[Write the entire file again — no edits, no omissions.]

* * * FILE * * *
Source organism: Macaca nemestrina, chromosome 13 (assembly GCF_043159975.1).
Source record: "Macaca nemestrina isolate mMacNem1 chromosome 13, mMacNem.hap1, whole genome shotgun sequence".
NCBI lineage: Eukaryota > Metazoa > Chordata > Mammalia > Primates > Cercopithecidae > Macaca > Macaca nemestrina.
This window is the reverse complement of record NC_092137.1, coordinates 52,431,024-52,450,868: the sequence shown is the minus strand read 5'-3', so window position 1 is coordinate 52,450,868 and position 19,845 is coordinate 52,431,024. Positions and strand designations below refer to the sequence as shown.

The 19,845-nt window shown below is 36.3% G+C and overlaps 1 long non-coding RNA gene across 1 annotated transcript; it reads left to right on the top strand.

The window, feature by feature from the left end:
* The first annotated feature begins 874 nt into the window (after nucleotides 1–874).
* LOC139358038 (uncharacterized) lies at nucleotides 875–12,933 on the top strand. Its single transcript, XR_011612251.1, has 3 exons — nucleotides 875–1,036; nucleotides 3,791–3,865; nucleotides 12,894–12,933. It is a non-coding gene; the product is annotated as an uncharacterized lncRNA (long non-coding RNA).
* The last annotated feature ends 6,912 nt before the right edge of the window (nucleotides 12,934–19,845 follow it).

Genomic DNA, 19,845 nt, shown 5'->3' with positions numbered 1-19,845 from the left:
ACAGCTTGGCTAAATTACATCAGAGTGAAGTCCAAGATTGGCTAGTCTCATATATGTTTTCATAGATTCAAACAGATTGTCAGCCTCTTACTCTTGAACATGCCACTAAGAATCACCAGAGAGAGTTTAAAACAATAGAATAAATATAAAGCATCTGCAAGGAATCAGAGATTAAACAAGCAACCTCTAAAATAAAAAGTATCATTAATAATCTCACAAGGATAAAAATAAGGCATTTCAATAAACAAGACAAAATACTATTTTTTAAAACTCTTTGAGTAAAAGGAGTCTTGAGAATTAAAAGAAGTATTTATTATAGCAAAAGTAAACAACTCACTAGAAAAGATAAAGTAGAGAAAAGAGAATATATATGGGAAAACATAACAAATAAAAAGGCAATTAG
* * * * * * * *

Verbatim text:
Source organism: Macaca nemestrina, chromosome 13 (assembly GCF_043159975.1).
Source record: "Macaca nemestrina isolate mMacNem1 chromosome 13, mMacNem.hap1, whole genome shotgun sequence".
NCBI lineage: Eukaryota > Metazoa > Chordata > Mammalia > Primates > Cercopithecidae > Macaca > Macaca nemestrina.
This window is the reverse complement of record NC_092137.1, coordinates 52,431,024-52,450,868: the sequence shown is the minus strand read 5'-3', so window position 1 is coordinate 52,450,868 and position 19,845 is coordinate 52,431,024. Positions and strand designations below refer to the sequence as shown.

The 19,845-nt window shown below is 36.3% G+C and overlaps 1 long non-coding RNA gene across 1 annotated transcript; it reads left to right on the top strand.

The window, feature by feature from the left end:
* The first annotated feature begins 874 nt into the window (after nucleotides 1–874).
* LOC139358038 (uncharacterized) lies at nucleotides 875–12,933 on the top strand. Its single transcript, XR_011612251.1, has 3 exons — nucleotides 875–1,036; nucleotides 3,791–3,865; nucleotides 12,894–12,933. It is a non-coding gene; the product is annotated as an uncharacterized lncRNA (long non-coding RNA).
* The last annotated feature ends 6,912 nt before the right edge of the window (nucleotides 12,934–19,845 follow it).

Genomic DNA, 19,845 nt, shown 5'->3' with positions numbered 1-19,845 from the left:
ACAGCTTGGCTAAATTACATCAGAGTGAAGTCCAAGATTGGCTAGTCTCATATATGTTTTCATAGATTCAAACAGATTGTCAGCCTCTTACTCTTGAACATGCCACTAAGAATCACCAGAGAGAGTTTAAAACAATAGAATAAATATAAAGCATCTGCAAGGAATCAGAGATTAAACAAGCAACCTCTAAAATAAAAAGTATCATTAATAATCTCACAAGGATAAAAATAAGGCATTTCAATAAACAAGACAAAATACTATTTTTTAAAACTCTTTGAGTAAAAGGAGTCTTGAGAATTAAAAGAAGTATTTATTATAGCAAAAGTAAACAACTCACTAGAAAAGATAAAGTAGAGAAAAGAGAATATATATGGGAAAACATAACAAATAAAAAGGCAATTAG